Live Review: Common People Southampton 2017
Where else could you find yourself stood hearing Amy McDonald in one ear and Fatman Scoop in the other without it seeming completely out of place? Common People Southampton, now in its third year was full of pleasant surprises across the weekend including new favourite bands and general oddities.
First up on Saturday was Kassassin Street who returned with a set comprised of mostly new music and/or arrangements. Despite it being a brand new set, they played as if they’d been playing it live for the last few years and for a midday set, saying it was just lively would be an understatement. With poignant ‘Love Without Borders’ as well as fan-favourite set closer ‘Centre Straight Atom’ their set (albeit short) definitely went down a storm.
Following this, Saturday was spent randomly seeing bands based upon their names which is always a good experience. First off was Feeble Grandpa who are basically your standard rock band, but were entertaining nonetheless.
In between, Portsmouth Batala were playing a pop-up gig in between both the Common and Uncommon Stages. I’ve always ended up missing them everywhere, so it was great to finally catch a good part of their energetic set in between bands.
Anyone who knows me, will know that pop punk is not my thing and I’ll stay away from it at all costs. However, not knowing what to expect from Scarecrow Boat, I did in fact give them a chance and they’re definitely good at what they do. But to anyone who does like pop punk, I would definitely recommend seeing them.
What’s better to end off a Saturday afternoon than with an Elvis fronted Nirvana tribute band?
Everything? Not quite.
Elvana were a lot of fun and brought their high-energy, amusing covers of Nirvana tracks to Southampton Common. Definitely not my thing at all, but after being recommended going to see them, I had to check them out. I was actually expecting it to be a tacky affair, but I was actually taken aback by how tastefully their performance was put together.
Sunday started off rather wet and I was half expecting it to turn into a washout. I’m pretty sure that the tent for The Dead Freights wasn’t packed for that reason though. The Southampton based rock & roll band churned out various lively tracks throughout their set with entertaining banter between.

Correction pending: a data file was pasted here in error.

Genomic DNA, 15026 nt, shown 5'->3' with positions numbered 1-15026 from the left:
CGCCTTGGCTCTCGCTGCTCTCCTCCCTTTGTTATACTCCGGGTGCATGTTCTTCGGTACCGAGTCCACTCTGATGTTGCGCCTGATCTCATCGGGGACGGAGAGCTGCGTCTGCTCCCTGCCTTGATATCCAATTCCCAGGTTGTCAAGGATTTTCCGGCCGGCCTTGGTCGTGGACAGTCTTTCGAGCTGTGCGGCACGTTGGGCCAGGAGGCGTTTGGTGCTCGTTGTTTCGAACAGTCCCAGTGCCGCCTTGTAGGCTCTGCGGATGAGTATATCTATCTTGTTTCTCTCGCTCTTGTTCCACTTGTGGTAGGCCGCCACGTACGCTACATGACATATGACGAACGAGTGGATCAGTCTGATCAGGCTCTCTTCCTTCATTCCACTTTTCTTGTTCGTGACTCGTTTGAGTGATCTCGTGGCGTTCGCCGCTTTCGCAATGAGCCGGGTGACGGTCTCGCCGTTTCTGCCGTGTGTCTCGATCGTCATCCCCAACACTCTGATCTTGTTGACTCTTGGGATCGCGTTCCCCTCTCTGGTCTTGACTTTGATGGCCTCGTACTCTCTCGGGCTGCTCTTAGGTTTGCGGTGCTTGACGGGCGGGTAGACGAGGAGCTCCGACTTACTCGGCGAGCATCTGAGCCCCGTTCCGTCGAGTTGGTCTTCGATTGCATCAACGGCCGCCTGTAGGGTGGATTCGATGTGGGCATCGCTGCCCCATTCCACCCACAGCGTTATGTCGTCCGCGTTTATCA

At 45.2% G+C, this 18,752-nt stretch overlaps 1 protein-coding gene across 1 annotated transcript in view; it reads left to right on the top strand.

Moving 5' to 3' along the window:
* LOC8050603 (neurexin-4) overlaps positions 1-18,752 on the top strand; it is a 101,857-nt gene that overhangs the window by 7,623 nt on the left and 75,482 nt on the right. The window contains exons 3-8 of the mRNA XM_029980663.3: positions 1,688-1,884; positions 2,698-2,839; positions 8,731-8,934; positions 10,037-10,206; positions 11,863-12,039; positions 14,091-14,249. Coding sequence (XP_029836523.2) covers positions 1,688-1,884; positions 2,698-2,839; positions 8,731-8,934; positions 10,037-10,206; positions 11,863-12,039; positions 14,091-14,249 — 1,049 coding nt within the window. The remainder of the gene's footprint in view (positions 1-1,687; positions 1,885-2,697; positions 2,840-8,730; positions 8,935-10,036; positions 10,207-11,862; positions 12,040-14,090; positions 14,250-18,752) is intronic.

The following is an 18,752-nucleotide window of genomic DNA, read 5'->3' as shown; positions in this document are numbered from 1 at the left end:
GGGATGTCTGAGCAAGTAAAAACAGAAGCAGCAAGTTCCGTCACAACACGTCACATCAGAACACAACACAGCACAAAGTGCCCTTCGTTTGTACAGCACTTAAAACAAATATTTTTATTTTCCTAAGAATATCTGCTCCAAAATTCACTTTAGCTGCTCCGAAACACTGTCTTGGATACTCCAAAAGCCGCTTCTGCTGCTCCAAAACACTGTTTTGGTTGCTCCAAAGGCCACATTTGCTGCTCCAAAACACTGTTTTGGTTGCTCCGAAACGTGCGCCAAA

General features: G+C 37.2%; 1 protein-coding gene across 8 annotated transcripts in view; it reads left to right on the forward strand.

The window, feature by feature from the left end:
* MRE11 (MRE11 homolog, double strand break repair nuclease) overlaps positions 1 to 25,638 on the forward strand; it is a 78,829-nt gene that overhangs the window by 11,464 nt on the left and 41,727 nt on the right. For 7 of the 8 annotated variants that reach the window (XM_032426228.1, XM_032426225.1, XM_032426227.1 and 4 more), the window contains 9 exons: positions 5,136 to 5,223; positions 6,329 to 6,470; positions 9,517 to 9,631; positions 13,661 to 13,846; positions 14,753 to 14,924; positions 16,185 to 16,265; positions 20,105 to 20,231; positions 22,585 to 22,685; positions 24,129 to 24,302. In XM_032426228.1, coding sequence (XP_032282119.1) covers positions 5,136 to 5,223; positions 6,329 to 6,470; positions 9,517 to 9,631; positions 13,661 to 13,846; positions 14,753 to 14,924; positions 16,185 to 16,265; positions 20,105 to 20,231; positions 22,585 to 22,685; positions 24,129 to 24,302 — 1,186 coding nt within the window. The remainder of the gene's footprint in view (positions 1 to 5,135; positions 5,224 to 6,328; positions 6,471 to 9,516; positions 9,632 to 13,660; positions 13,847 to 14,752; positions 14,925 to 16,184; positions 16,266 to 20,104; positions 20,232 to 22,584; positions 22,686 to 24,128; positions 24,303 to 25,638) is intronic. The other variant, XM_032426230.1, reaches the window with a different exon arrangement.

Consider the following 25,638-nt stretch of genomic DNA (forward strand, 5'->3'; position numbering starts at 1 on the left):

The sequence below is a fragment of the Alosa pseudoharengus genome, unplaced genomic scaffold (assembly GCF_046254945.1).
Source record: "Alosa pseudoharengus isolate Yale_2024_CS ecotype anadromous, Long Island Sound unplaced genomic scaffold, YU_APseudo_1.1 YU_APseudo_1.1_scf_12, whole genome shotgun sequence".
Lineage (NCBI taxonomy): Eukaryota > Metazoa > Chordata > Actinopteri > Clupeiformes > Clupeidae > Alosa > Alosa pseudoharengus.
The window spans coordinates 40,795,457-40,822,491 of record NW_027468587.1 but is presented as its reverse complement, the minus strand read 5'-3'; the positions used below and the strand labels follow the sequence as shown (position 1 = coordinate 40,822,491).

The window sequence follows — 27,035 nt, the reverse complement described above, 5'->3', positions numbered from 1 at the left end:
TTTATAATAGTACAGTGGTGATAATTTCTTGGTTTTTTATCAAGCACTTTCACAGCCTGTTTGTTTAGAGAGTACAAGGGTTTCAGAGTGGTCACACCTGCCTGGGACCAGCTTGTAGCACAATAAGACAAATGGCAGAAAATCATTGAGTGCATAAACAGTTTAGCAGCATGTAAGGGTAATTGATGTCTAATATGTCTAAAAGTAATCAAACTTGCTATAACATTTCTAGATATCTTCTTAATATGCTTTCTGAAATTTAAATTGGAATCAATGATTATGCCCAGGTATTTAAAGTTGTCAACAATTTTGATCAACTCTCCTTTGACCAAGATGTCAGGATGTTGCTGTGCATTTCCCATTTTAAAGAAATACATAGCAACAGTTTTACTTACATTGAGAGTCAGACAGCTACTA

Shortly after, The Costellos were up next. The last time I saw the band was in a near pitch-black vault under the depths of Southampton a few years back for Music In The City. A couple of years on and the band played a more solid set than ever with tracks with clear Britpop influences throughout.
Biggest surprise of the weekend?
British Sea Power complete with trees and dancing polar bears.
A band who I thought was just hype, turned out to be a band I’d been missing out on for years. There’s a depth and a magic to their live performance that was completely something else. As a lover of post-rock instrumental music, the majestic ‘The Great Skua’ sealed the deal for me alongside ‘Keep On Trying (Sechs Fraunde)’ taken from their latest album and I’m rather looking forward to seeing them live again at some point.
I’d never listened to Natives before at all, but seeing as I had a gap, I decided I’d go and check them out. They weren’t my thing at all and I feel like their frontman was attempting to be the next Isaac from Slaves, which really didn’t work. They brought a crowd though and it seemed to go down well amongst them, it just wasn’t for me.
I tried to get into Wild Beasts when I was about 14, but it wasn’t happening. 9 years on, I decided to give them another chance and I must admit, I was definitely charmed by their live set.
The last band of the weekend for me was Blaenavon who I’ve been meaning to see for a few years now. Unfortunately, didn’t catch their whole set, but tracks such as ‘My Bark Is Your Bite’ were clear highlights from what I did see. They definitely didn’t disappoint anyway with what was an energetic performance.
After originally being sceptical about Common People Southampton, I was amazed by how much I did actually enjoy it. One thing that did surprise me, was how small the festival actually is and despite having loads to do, everything is very accessible and you could walk between the Common and Uncommon Stages in just under five minutes. I’d definitely recommend Common People Festival due to its diversity and how well organised it was. Regardless of your music taste, there’s definitely something to suit everyone and you may even find your next favourite band.